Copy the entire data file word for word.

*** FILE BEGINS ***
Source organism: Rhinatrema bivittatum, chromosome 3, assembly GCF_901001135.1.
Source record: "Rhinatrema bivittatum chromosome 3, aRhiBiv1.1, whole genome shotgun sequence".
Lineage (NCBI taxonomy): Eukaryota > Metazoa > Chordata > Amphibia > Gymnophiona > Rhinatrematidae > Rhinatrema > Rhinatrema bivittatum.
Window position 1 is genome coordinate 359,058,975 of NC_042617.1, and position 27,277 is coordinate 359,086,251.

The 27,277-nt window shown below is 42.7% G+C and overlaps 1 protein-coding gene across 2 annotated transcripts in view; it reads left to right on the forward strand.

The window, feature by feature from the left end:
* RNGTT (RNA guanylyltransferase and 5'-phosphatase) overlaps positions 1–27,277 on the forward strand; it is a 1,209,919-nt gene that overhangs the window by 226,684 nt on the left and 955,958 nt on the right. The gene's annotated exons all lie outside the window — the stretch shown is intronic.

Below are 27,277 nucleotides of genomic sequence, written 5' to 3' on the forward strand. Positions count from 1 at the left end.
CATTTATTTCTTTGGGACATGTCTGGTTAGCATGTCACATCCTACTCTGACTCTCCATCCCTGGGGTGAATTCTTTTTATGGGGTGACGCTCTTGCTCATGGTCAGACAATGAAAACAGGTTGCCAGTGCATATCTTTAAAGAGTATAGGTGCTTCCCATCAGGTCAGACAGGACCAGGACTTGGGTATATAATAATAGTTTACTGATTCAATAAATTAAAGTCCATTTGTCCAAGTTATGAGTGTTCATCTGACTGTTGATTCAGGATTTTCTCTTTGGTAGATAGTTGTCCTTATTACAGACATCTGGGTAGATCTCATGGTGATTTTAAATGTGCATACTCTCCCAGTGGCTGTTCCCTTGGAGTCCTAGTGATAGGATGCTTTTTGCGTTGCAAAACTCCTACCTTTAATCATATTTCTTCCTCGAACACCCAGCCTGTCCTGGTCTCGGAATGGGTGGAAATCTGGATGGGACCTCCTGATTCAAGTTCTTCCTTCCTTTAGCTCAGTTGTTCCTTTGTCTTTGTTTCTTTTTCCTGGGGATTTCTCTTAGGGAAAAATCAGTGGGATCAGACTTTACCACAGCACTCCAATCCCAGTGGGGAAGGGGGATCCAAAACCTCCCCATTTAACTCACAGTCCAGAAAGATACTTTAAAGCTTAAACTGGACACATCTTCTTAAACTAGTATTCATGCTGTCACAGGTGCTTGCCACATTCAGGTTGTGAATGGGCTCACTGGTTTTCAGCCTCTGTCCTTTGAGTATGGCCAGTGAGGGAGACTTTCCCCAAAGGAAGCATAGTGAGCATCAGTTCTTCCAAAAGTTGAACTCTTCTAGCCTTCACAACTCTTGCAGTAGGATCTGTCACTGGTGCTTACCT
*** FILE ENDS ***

Source organism: Rhinatrema bivittatum, chromosome 3, assembly GCF_901001135.1.
Source record: "Rhinatrema bivittatum chromosome 3, aRhiBiv1.1, whole genome shotgun sequence".
Lineage (NCBI taxonomy): Eukaryota > Metazoa > Chordata > Amphibia > Gymnophiona > Rhinatrematidae > Rhinatrema > Rhinatrema bivittatum.
Window position 1 is genome coordinate 359,058,975 of NC_042617.1, and position 27,277 is coordinate 359,086,251.

The 27,277-nt window shown below is 42.7% G+C and overlaps 1 protein-coding gene across 2 annotated transcripts in view; it reads left to right on the forward strand.

The window, feature by feature from the left end:
* RNGTT (RNA guanylyltransferase and 5'-phosphatase) overlaps positions 1–27,277 on the forward strand; it is a 1,209,919-nt gene that overhangs the window by 226,684 nt on the left and 955,958 nt on the right. The gene's annotated exons all lie outside the window — the stretch shown is intronic.

Below are 27,277 nucleotides of genomic sequence, written 5' to 3' on the forward strand. Positions count from 1 at the left end.
CATTTATTTCTTTGGGACATGTCTGGTTAGCATGTCACATCCTACTCTGACTCTCCATCCCTGGGGTGAATTCTTTTTATGGGGTGACGCTCTTGCTCATGGTCAGACAATGAAAACAGGTTGCCAGTGCATATCTTTAAAGAGTATAGGTGCTTCCCATCAGGTCAGACAGGACCAGGACTTGGGTATATAATAATAGTTTACTGATTCAATAAATTAAAGTCCATTTGTCCAAGTTATGAGTGTTCATCTGACTGTTGATTCAGGATTTTCTCTTTGGTAGATAGTTGTCCTTATTACAGACATCTGGGTAGATCTCATGGTGATTTTAAATGTGCATACTCTCCCAGTGGCTGTTCCCTTGGAGTCCTAGTGATAGGATGCTTTTTGCGTTGCAAAACTCCTACCTTTAATCATATTTCTTCCTCGAACACCCAGCCTGTCCTGGTCTCGGAATGGGTGGAAATCTGGATGGGACCTCCTGATTCAAGTTCTTCCTTCCTTTAGCTCAGTTGTTCCTTTGTCTTTGTTTCTTTTTCCTGGGGATTTCTCTTAGGGAAAAATCAGTGGGATCAGACTTTACCACAGCACTCCAATCCCAGTGGGGAAGGGGGATCCAAAACCTCCCCATTTAACTCACAGTCCAGAAAGATACTTTAAAGCTTAAACTGGACACATCTTCTTAAACTAGTATTCATGCTGTCACAGGTGCTTGCCACATTCAGGTTGTGAATGGGCTCACTGGTTTTCAGCCTCTGTCCTTTGAGTATGGCCAGTGAGGGAGACTTTCCCCAAAGGAAGCATAGTGAGCATCAGTTCTTCCAAAAGTTGAACTCTTCTAGCCTTCACAACTCTTGCAGTAGGATCTGTCACTGGTGCTTACCT